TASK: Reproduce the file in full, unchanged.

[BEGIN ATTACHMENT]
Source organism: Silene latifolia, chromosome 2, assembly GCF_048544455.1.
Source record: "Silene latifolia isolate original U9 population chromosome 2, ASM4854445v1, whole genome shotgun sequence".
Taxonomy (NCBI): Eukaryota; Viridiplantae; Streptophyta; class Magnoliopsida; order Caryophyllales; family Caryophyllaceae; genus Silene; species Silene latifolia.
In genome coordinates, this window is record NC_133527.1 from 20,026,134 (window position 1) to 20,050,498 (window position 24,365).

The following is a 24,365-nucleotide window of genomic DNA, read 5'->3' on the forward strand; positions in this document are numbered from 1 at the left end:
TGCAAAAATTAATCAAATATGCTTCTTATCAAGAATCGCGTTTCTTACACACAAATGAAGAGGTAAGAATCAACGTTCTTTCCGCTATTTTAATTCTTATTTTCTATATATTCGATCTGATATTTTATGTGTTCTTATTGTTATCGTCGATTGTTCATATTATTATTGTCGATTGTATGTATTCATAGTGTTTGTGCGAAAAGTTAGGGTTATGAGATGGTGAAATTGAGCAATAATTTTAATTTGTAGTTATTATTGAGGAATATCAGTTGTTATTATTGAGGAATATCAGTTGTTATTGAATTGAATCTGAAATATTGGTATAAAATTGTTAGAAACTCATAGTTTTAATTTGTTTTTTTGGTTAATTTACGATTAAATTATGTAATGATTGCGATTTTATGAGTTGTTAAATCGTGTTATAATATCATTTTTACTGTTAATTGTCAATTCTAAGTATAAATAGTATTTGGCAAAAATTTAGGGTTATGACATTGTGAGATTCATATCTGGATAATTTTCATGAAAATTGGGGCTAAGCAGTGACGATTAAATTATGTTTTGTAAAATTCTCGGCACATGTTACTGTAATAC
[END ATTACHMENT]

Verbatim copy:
Source organism: Silene latifolia, chromosome 2, assembly GCF_048544455.1.
Source record: "Silene latifolia isolate original U9 population chromosome 2, ASM4854445v1, whole genome shotgun sequence".
Taxonomy (NCBI): Eukaryota; Viridiplantae; Streptophyta; class Magnoliopsida; order Caryophyllales; family Caryophyllaceae; genus Silene; species Silene latifolia.
In genome coordinates, this window is record NC_133527.1 from 20,026,134 (window position 1) to 20,050,498 (window position 24,365).

The following is a 24,365-nucleotide window of genomic DNA, read 5'->3' on the forward strand; positions in this document are numbered from 1 at the left end:
TGCAAAAATTAATCAAATATGCTTCTTATCAAGAATCGCGTTTCTTACACACAAATGAAGAGGTAAGAATCAACGTTCTTTCCGCTATTTTAATTCTTATTTTCTATATATTCGATCTGATATTTTATGTGTTCTTATTGTTATCGTCGATTGTTCATATTATTATTGTCGATTGTATGTATTCATAGTGTTTGTGCGAAAAGTTAGGGTTATGAGATGGTGAAATTGAGCAATAATTTTAATTTGTAGTTATTATTGAGGAATATCAGTTGTTATTATTGAGGAATATCAGTTGTTATTGAATTGAATCTGAAATATTGGTATAAAATTGTTAGAAACTCATAGTTTTAATTTGTTTTTTTGGTTAATTTACGATTAAATTATGTAATGATTGCGATTTTATGAGTTGTTAAATCGTGTTATAATATCATTTTTACTGTTAATTGTCAATTCTAAGTATAAATAGTATTTGGCAAAAATTTAGGGTTATGACATTGTGAGATTCATATCTGGATAATTTTCATGAAAATTGGGGCTAAGCAGTGACGATTAAATTATGTTTTGTAAAATTCTCGGCACATGTTACTGTAATAC